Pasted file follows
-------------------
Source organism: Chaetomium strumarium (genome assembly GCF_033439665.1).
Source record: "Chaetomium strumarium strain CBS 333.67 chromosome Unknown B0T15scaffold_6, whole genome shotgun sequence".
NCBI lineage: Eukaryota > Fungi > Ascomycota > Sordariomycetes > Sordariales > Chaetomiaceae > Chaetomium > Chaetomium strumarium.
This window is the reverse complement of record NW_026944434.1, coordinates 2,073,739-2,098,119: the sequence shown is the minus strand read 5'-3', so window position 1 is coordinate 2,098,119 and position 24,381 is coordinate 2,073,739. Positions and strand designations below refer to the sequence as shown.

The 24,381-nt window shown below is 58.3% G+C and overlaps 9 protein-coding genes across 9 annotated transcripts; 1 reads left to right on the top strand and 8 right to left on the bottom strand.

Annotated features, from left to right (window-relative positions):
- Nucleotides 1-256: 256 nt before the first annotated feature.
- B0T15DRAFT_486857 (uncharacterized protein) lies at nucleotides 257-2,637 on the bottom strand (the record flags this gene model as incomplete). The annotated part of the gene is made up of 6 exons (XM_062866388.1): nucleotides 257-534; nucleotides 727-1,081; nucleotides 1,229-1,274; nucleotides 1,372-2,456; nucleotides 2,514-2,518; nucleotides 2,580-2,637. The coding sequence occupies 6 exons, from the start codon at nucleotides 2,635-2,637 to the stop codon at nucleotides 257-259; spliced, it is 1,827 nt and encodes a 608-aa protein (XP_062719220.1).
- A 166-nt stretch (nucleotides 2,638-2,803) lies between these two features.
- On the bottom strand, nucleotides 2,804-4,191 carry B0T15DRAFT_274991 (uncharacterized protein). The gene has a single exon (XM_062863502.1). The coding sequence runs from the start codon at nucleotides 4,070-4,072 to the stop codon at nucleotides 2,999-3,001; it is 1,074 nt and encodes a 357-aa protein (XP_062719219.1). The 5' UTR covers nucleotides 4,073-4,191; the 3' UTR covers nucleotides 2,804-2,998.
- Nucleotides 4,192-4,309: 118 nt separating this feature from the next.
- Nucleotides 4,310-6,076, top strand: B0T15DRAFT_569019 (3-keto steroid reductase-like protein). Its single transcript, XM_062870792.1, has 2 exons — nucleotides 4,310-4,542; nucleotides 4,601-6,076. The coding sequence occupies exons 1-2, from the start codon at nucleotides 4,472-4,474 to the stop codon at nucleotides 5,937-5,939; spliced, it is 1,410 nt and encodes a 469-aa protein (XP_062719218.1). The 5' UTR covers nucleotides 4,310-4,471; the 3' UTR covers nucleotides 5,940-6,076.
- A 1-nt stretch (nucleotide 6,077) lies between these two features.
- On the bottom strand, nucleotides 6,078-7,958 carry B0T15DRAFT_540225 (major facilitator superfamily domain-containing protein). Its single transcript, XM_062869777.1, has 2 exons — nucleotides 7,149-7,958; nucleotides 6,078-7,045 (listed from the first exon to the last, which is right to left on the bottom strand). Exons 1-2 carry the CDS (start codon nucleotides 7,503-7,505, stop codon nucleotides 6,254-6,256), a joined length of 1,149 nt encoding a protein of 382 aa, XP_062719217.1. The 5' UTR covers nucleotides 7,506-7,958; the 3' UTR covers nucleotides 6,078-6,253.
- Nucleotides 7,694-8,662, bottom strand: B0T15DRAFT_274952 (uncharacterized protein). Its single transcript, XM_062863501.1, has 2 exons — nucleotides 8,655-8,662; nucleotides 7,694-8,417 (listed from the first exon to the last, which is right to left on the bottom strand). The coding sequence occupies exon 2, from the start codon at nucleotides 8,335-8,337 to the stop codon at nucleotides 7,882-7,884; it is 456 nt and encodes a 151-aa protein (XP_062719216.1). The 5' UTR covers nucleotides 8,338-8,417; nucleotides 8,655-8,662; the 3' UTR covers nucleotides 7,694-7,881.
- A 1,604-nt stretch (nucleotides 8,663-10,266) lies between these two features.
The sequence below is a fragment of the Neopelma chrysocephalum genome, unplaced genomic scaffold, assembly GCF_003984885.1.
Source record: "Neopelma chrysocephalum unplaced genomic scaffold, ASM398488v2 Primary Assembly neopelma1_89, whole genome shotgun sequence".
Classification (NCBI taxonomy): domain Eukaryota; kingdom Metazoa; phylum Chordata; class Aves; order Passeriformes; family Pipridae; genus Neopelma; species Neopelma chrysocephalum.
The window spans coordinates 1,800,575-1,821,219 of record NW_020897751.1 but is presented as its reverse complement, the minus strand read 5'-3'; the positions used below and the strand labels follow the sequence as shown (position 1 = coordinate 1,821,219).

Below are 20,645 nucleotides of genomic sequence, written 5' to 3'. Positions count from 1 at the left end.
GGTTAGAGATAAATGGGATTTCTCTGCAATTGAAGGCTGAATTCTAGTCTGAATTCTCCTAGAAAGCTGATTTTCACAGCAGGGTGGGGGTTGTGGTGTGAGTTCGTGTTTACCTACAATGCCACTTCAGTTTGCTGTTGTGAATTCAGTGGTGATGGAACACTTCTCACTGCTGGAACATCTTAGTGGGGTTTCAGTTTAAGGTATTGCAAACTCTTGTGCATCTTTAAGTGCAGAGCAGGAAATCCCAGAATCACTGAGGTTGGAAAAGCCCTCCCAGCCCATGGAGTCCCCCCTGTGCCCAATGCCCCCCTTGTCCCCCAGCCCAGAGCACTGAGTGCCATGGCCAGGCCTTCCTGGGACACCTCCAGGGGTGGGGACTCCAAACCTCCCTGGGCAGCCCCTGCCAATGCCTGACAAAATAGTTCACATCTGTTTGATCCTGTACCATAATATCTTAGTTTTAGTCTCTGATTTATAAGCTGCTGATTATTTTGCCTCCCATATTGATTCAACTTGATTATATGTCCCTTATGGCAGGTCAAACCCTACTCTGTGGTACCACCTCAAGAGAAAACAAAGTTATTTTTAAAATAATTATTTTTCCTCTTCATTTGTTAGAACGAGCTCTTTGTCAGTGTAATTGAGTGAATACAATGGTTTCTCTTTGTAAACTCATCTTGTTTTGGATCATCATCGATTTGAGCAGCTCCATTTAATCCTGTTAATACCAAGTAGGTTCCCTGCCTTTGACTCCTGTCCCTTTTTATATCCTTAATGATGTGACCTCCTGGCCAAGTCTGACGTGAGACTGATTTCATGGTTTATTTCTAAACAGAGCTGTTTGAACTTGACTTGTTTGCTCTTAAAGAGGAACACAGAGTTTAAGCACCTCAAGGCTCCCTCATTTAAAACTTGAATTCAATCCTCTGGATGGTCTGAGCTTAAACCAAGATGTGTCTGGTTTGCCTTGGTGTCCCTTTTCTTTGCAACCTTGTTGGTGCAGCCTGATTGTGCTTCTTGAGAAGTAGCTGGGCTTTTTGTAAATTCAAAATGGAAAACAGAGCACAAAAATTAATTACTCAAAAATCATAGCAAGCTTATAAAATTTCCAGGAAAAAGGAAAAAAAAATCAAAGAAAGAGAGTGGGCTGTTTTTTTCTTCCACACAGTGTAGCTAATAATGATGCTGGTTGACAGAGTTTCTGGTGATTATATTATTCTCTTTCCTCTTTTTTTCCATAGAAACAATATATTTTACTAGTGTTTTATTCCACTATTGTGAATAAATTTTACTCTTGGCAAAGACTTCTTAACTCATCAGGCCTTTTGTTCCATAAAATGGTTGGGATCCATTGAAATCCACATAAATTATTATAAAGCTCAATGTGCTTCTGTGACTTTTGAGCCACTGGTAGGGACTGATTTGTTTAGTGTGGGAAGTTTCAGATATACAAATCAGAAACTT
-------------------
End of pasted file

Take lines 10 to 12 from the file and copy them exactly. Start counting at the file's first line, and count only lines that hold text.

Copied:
- On the bottom strand, nucleotides 2,804-4,191 carry B0T15DRAFT_274991 (uncharacterized protein). The gene has a single exon (XM_062863502.1). The coding sequence runs from the start codon at nucleotides 4,070-4,072 to the stop codon at nucleotides 2,999-3,001; it is 1,074 nt and encodes a 357-aa protein (XP_062719219.1). The 5' UTR covers nucleotides 4,073-4,191; the 3' UTR covers nucleotides 2,804-2,998.
- Nucleotides 4,192-4,309: 118 nt separating this feature from the next.
- Nucleotides 4,310-6,076, top strand: B0T15DRAFT_569019 (3-keto steroid reductase-like protein). Its single transcript, XM_062870792.1, has 2 exons — nucleotides 4,310-4,542; nucleotides 4,601-6,076. The coding sequence occupies exons 1-2, from the start codon at nucleotides 4,472-4,474 to the stop codon at nucleotides 5,937-5,939; spliced, it is 1,410 nt and encodes a 469-aa protein (XP_062719218.1). The 5' UTR covers nucleotides 4,310-4,471; the 3' UTR covers nucleotides 5,940-6,076.